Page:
"We're proposing a triggering mechanism for the Cambrian explosion," says Peters. "Our hypothesis is that biomineralization evolved as a biogeochemical response to an increased influx of continental weathering products during the last stages in the formation of the Great Unconformity."
Peters and Gaines looked at data from more than 20,000 rock samples from across North America and found multiple clues, such as unusual mineral deposits with distinct geochemistry, that point to a link between the physical, chemical and biological effects.
During the early Cambrian, shallow seas repeatedly advanced and retreated across the North American continent, gradually eroding away surface rock to uncover fresh basement rock from within the crust. Exposed to the surface for the first time, those crustal rocks reacted with air and water in a chemical weathering process that released ions such as calcium, iron, potassium, and silica into the oceans, changing the seawater chemistry.
Those basement rocks were later covered with sedimentary deposits from the Cambrian seas, creating the boundary now recognized as the Great Unconformity.
Evidence of the changes in the seawater chemistry is captured in the rock record by high rates of carbonate mineral formation early in the Cambrian, as well as the occurrence of extensive beds of glauconite, a potassium-, silica-, and iron-rich mineral that is much rarer today.
The influx of ions to the oceans also likely posed a challenge to the organisms living there. "Your body has to keep a balance of these ions in order to function properly," Peters explains. "If you have too much of one you have to get rid of it, and one way to get rid of it is to make a mineral."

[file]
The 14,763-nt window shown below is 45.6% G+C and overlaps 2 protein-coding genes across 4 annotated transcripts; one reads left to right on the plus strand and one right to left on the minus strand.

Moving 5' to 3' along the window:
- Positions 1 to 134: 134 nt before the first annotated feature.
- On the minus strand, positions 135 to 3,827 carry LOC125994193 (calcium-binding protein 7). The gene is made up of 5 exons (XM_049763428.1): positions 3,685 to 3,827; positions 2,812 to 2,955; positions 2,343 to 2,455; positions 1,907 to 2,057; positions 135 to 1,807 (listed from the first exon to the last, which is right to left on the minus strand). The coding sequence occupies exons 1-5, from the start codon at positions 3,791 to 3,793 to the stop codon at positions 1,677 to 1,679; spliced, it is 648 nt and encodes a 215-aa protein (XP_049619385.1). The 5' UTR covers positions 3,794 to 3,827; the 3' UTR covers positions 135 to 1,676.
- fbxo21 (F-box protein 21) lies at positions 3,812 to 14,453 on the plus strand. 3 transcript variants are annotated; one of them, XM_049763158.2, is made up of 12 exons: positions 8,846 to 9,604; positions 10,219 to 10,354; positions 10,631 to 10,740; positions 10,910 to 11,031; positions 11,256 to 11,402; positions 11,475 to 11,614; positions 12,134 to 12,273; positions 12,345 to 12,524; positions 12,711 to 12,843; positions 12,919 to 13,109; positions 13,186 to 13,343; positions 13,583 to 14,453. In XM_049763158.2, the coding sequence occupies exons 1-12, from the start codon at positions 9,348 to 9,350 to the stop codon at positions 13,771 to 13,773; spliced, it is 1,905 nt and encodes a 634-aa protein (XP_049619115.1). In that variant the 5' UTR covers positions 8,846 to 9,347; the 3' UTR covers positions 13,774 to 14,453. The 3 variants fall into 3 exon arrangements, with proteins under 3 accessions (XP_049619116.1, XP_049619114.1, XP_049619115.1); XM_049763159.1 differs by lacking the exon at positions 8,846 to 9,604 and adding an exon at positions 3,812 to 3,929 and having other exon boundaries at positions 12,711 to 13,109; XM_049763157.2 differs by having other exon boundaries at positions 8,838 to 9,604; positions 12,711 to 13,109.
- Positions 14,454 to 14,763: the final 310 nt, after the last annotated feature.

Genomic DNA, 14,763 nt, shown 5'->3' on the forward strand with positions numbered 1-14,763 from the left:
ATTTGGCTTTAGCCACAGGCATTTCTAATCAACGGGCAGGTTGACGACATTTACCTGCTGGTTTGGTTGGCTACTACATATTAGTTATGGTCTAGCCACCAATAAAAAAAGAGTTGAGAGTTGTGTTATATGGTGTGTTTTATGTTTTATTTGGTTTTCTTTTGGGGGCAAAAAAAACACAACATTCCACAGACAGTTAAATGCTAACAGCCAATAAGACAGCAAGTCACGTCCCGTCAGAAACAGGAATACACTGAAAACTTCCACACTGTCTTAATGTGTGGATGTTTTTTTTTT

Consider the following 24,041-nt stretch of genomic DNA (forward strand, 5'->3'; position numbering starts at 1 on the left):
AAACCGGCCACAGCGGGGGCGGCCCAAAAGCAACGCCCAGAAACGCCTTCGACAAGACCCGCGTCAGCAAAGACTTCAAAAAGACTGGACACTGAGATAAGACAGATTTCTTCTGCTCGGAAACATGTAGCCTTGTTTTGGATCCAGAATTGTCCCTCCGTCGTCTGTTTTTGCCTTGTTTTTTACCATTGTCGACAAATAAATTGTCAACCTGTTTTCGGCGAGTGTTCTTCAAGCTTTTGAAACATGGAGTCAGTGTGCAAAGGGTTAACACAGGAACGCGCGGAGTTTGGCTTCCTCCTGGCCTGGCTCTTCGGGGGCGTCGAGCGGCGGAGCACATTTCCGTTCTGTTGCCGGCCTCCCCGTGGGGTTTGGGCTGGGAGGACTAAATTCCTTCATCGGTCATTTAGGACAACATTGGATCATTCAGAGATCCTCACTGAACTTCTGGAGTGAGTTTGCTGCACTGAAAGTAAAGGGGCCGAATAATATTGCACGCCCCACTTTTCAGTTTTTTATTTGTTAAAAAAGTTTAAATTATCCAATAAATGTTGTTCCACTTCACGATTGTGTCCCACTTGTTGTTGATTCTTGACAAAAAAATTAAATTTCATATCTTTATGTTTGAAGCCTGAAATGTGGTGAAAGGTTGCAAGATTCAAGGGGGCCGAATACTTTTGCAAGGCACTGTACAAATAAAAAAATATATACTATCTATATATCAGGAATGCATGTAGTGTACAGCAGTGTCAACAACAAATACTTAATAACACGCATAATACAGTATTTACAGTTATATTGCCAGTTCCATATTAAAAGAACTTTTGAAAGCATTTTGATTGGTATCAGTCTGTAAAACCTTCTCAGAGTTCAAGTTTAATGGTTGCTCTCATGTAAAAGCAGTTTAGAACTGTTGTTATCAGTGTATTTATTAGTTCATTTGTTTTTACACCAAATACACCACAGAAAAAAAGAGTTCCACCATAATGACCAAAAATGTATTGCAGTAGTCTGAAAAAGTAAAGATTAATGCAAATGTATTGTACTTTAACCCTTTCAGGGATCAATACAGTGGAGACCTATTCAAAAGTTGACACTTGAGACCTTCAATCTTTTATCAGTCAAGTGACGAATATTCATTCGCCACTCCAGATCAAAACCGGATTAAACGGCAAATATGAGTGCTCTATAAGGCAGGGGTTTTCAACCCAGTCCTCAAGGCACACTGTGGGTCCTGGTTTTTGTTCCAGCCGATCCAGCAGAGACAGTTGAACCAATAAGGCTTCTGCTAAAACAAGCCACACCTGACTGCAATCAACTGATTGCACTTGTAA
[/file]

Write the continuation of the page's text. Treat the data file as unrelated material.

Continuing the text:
The fossil record shows that the three major biominerals – calcium phosphate, now found in bones and teeth; calcium carbonate, in invertebrate shells; and silicon dioxide, in radiolarians – appeared more or less simultaneously around this time and in a diverse array of distantly related organisms.
The time lag between the first appearance of animals and their subsequent acquisition of biominerals in the Cambrian is notable, Peters says. "It's likely biomineralization didn't evolve for something, it evolved in response to something – in this case, changing seawater chemistry during the formation of the Great Unconformity. Then once that happened, evolution took it in another direction." Today those biominerals play essential roles as varied as protection (shells and spines), stability (bones), and predation (teeth and claws).
Together, the results suggest that the formation of the Great Unconformity may have triggered the Cambrian explosion. "This feature explains a lot of lingering questions in different arenas, including the odd occurrences of many types of sedimentary rocks and a very remarkable style of fossil preservation. And we can't help but think this was very influential for early developing life at the time," Gaines says.
Far from being a lack of information, as Darwin thought, the gaps in the rock record may actually record the mechanism as to why the Cambrian explosion occurred in the first place, says Peters.